DIGGSTOWN’S VINESSA ANTOINE IS THE FACE OF CHANGE AS FIRST BLACK WOMAN TO STAR IN PRIME-TIME TV DRAMA

“Growing up in Toronto, seeing faces on television like your own was virtually non-existent,” the 35-year-old actress said in an interview in Toronto.

Vinessa Antoine - Photo by Dana Patrick Photography

DIGGSTOWN’S VINESSA ANTOINE IS THE FACE OF CHANGE AS FIRST BLACK WOMAN TO STAR IN PRIME-TIME TV DRAMA
One of the first things on Vinessa Antoine’s agenda while filming the new series Diggstown in Halifax was to ride a ferry named after civil rights activist Viola Desmond.

Desmond challenged segregation at a cinema in New Glasgow, N.S., in 1946, helping start the modern civil rights movement in Canada.

Unlike Desmond, Antoine may not find her face on a $10 bill anytime soon. But she is also making history of a different kind, as the first Black Canadian woman to helm a prime-time drama in Canada.

“Growing up in Toronto, seeing faces on television like your own was virtually non-existent,” the 35-year-old actress said in an interview in Toronto. “But if a young person turns on the television in the future and thinks that they are being represented, that there is a possibility out there for me, then hopefully things will change.”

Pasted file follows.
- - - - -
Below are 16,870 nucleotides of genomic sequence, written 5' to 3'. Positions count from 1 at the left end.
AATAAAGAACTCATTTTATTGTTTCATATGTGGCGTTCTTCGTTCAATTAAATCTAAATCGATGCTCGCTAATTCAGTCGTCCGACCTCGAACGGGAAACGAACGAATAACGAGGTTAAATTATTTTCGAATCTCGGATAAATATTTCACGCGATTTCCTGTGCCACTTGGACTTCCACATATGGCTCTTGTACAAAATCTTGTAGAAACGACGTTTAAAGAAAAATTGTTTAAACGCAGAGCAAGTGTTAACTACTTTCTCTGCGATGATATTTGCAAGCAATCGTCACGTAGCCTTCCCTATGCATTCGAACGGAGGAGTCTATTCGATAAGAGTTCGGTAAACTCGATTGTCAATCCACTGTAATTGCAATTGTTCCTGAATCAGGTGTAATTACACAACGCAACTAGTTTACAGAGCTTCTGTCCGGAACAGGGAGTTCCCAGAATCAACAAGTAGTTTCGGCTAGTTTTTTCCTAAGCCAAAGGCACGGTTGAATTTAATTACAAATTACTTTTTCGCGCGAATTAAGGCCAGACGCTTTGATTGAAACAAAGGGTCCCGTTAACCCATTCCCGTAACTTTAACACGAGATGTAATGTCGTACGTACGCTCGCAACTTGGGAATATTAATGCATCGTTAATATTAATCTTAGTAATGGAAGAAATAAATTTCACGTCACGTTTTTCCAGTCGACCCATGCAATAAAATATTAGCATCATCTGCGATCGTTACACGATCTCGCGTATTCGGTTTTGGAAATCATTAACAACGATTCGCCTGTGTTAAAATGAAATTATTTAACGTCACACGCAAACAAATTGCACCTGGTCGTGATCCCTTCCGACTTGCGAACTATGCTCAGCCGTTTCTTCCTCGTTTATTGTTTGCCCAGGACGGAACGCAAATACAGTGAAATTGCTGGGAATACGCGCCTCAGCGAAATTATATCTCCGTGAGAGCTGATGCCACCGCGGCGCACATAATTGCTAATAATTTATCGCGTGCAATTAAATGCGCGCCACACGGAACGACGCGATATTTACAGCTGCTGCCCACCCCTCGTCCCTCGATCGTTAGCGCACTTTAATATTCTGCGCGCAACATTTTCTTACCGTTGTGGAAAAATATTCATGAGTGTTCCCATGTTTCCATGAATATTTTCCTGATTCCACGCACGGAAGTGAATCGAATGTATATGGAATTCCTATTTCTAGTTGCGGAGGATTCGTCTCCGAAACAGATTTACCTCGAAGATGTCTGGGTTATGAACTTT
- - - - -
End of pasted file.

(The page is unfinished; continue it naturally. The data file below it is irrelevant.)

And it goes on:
In the CBC drama debuting Wednesday at 8 p.m., Antoine plays Marcie Diggs, a corporate lawyer who goes through an existential crisis after her aunt commits suicide because of a malicious prosecution. Diggs decides to work in legal aid in Halifax finding justice for a diverse range of clients.

The show also stars Natasha Henstridge (Species), C. David Johnson (Street Legal) and Stacey Farber (Grace and Frankie), and was created by former media lawyer Floyd KaneREAD MORE



VINESSA ANTOINE MAKES CANADIAN TV HISTORY ON CBC’S DIGGSTOWN
The Scarborough native is the first Black Canadian woman to lead a prime-time drama on network television

With her role on CBC’s new legal drama Diggstown, Vinessa Antoine is breaking a barrier you might be surprised still existed. The Scarborough native is the first Black Canadian woman to lead a prime-time drama on network television.

“Its about time,” says Antoine, speaking to NOW at CBC’s winter season launch late last year. Her sentiments echo comments by actor Grace Lynn Kung, who tweeted about the lack of diversity in the 2019 Canadian Screen Awards nominations. With 11 television acting categories (not including child performance) totaling 55 slots, only five POC actors received nominations, all in supporting and guest performance categories. READ MORE


 

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